McKenna thinks that’s, in part, because of Foxhole camaraderie. Journalists work weekends and holidays and have to deal daily with sources who don’t want them there.
“That all tends to build a gestalt of: ‘The outside world doesn’t understand us, so it is up to us to appreciate each other.’ There’s definitely a journalistic personality — we’re simultaneously deeply cynical and utterly committed to old-fashioned virtues of truthfulness and accuracy and grinding hard work — and the stresses of journalistic practice make it clear pretty quickly who in the newsroom shares those values and who doesn’t. Once you find people who do share them, you cling to them.”
Some of you might be readers of The New York Times, a newspaper some consider the best of the U.S. press, and my husband’s former employer of 31 years. I also write for them, freelance, several times a year.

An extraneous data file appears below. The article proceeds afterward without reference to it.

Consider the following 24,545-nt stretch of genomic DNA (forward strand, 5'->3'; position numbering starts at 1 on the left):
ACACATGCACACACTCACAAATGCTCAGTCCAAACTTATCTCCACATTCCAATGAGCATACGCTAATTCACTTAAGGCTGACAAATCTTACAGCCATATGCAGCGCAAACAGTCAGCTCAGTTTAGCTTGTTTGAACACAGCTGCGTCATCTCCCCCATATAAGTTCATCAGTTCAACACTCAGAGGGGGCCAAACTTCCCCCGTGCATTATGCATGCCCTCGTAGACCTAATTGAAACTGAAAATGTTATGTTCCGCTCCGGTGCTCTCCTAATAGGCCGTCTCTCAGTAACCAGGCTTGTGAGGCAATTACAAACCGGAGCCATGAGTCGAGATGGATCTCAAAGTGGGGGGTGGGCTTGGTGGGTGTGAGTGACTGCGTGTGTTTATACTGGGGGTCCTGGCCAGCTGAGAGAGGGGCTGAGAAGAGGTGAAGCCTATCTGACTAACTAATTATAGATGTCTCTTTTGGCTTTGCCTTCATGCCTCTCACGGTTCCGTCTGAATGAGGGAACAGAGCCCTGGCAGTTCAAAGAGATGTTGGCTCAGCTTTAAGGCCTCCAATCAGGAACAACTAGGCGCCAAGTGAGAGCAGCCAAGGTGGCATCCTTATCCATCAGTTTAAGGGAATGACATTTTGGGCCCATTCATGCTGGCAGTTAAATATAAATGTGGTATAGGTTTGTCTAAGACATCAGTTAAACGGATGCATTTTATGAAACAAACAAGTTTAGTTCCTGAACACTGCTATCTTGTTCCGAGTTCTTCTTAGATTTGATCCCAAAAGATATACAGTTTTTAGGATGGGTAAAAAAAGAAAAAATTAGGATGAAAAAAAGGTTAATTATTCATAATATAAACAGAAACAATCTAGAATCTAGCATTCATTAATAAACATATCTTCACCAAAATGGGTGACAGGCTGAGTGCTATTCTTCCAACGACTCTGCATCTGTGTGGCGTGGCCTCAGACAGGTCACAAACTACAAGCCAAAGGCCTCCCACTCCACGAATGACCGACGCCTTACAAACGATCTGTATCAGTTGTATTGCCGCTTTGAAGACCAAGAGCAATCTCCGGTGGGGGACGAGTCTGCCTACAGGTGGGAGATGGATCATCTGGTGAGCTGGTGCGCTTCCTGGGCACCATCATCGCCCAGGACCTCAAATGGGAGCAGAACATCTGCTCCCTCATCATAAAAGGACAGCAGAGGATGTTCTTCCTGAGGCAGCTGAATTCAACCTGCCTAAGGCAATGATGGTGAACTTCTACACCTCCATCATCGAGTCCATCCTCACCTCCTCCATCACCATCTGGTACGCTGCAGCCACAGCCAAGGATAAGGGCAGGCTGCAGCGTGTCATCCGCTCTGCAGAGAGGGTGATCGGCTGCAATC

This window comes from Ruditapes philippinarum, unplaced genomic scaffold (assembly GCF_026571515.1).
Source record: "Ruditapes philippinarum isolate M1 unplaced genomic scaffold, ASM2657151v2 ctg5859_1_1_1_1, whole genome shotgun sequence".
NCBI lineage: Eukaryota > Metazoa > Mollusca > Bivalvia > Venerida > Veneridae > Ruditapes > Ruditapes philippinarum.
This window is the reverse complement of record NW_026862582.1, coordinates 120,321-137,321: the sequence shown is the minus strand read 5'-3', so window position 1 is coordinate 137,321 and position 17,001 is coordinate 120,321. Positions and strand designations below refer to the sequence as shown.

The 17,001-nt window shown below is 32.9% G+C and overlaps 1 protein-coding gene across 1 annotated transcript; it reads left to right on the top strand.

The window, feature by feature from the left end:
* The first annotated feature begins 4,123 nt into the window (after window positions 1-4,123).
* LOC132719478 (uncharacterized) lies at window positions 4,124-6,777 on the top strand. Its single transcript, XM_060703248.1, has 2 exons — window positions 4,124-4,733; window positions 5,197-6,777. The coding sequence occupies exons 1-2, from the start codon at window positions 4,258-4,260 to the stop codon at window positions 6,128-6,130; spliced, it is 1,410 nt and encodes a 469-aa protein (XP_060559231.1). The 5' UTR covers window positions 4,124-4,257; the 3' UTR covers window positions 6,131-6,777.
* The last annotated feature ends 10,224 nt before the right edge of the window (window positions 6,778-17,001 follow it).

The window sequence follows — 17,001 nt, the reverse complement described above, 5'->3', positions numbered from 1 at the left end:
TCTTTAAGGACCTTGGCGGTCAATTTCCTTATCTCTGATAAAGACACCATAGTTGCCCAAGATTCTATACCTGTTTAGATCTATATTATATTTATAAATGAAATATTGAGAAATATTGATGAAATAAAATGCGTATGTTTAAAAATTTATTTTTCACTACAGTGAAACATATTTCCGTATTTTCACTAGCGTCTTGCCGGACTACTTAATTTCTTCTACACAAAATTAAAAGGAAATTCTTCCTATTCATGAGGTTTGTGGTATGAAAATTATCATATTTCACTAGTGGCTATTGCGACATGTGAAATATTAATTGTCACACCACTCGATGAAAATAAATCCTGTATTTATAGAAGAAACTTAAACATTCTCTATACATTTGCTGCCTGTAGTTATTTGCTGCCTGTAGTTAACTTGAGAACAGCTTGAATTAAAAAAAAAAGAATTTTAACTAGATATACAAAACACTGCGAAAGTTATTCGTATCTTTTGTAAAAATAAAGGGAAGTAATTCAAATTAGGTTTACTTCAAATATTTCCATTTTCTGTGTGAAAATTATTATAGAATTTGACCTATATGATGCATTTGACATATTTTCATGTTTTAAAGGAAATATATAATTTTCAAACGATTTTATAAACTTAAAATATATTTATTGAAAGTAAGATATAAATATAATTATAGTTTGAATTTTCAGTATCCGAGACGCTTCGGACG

The paper now has a new publisher, a member of the same family that bought it in 1896.
The Times will continue to search for the most important stories of our era with curiosity, courage and empathy — because we believe that improving the world starts with understanding it. The Times will continue to resist polarization and groupthink by giving voice to the breadth of ideas and experiences — because we believe journalism should help people think for themselves. The Times will hold itself to the highest standards of independence, rigor and fairness — because we believe trust is the most precious asset we have. The Times will do all of this without fear or favor — because we believe truth should be pursued wherever it leads.